Of the nine Cabinet secretaries appointed by the First Minister on Wednesday, five had already held positions in the Scottish Government’s top team.
Humza Yousaf, now health secretary, Kate Forbes, Michael Matheson, Shirley-Anne Somerville and John Swinney were moved or given expanded portfolios.
However, four new or returning old faces are also now part of the Cabinet.
The MSP for Angus North and Mearns has held two junior ministerial roles prior to her appointment as Cabinet secretary for rural affairs and the islands.
Between June 2018 and December last year, Ms Gougeon was a junior minister for rural affairs and the natural environment before taking over the minister for public health and sport role in December.
This move was part of the minor reshuffle following the resignation of Joe FitzPatrick from the role over Scotland’s record high drug deaths, with Angela Constance taking on a specific portfolio of drug policy.
In her new role, Ms Gougeon will take on the significant challenges facing rural Scotland such as the impact of Brexit on the agriculture sector, as well as fisheries policy and wider food and drink issues.
She will also be tasked with helping the Scottish Government implement policy affecting the islands, which will likely mean many sleepless nights dealing with issues such as CalMac’s struggling ferry fleet and depopulation.
Prior to her election to Holyrood in 2016, the MSP was a councillor on Angus Council.
She also has a degree in history from the University of Aberdeen.
One of two former Cabinet secretaries to return to the top table of Scottish politics following the election alongside Keith Brown.
The MSP for Dundee City East has been appointed as social justice, housing and local government secretary and will take charge of the Scottish Government’s aim to lower child poverty and build 100,000 new affordable homes.
The role is Ms Robison’s third job in the SNP Cabinet having been first appointed Cabinet secretary for the Commonwealth Games, sport, equalities and pensioner’s rights by former first minister Alex Salmond in April 2014.
Following the Mr Salmond’s resignation and Nicola Sturgeon’s election as First Minister, she was moved to the health brief – a role she held until June 2018.
Her time in the health role was far from controversy free and she stood down in 2018 with Scotland’s cancer waiting times at its worst for six years.
The politician is close to the First Minister, however, and will provide much needed ministerial experience otherwise lacking in the SNP group.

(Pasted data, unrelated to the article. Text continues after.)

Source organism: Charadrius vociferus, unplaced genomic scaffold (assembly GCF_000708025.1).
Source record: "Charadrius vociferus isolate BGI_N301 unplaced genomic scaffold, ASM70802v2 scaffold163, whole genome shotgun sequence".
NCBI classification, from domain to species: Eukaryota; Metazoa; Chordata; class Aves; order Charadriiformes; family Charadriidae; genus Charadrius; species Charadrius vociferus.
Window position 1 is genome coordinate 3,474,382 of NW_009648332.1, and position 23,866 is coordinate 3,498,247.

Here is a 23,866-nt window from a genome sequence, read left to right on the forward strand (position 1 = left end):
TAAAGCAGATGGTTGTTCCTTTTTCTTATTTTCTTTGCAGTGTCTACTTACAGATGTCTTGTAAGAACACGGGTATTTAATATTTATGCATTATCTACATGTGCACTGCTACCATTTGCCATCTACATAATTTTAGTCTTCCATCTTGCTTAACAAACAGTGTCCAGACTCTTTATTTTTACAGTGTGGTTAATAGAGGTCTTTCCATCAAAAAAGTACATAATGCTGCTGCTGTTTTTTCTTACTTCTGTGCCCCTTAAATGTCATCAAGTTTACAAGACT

One of the most high-profile names to win a seat in Holyrood in the election earlier this month, the former SNP leader in Westminster is an well-known figure in the world of politics.
It is therefore highly unsurprising that Nicola Sturgeon has trusted the Edinburgh Central MSP with the job of causing as much of a ruckus over the constitution as possible.
Mr Robertson is a trusted, well-spoken ally of the First Minister and will be well-placed to make the case around indyref2 to Boris Johnson and potential international allies.
It is, however, his first ministerial post, having never been elected to the Scottish Parliament prior to May.
It is also a return to frontline politics after he lost his Moray seat in the House of Commons in 2017 to Scottish Conservative leader Douglas Ross.
Since that defeat he set up the pro-independence think-tank Progress Scotland, which commissioned opinion polling around independence.
The jack-of-all-trades and current rent-a-quote deputy leader of the SNP is back at the top table of government after three years away.
He was removed from his position as economy secretary in 2018 – a year after he was heavily criticised for signing a deal with two Chinese companies he said was worth up to £10 billion.
He was later forced to apologise for the deal and narrowly defeated a motion of censure in Holyrood.
Deputy leader since June 2018, he has largely focused on this role since, but has served as a minister for transport, skills and lifelong learning, and infrastructure in previous administrations.
Mr Brown’s new role is hardly one without its issues. As justice secretary, he will be tasked with sorting out the remaining aspects of the Hate Crime Bill yet to be finalised, specifically around misogyny.
The MSP for Clackmannanshire and Dunblane will also be forced to tackle a huge backlog of court cases and ongoing issues with mental health in prison.
Ms McAllan has become a minister less than two weeks after being elected to Holyrood.
Previously part of the First Minister’s team of special advisers, Ms McAllan has become the new minister for environment, biodiversity and land reform.
She was elected to the Scottish Parliament in the May 6 election to represent the Clydesdale constituency.
An MSP since 2011 and the SNP group chief whip at Holyrood, Mr Adam has been made the new minister for parliamentary business.
The Paisley MSP had received almost 18,000 votes at this month’s Scottish election ahead of Labour’s Neil Bibby to retain his seat for a third term.
Mr Arthur, who had been deputy whip, was handed the role of public finance minister.
The Renfrewshire South MSP was re-elected earlier this month for a second term and has been rewarded with a junior ministerial post fresh from gaining an increased majority of 7,106 votes in his constituency.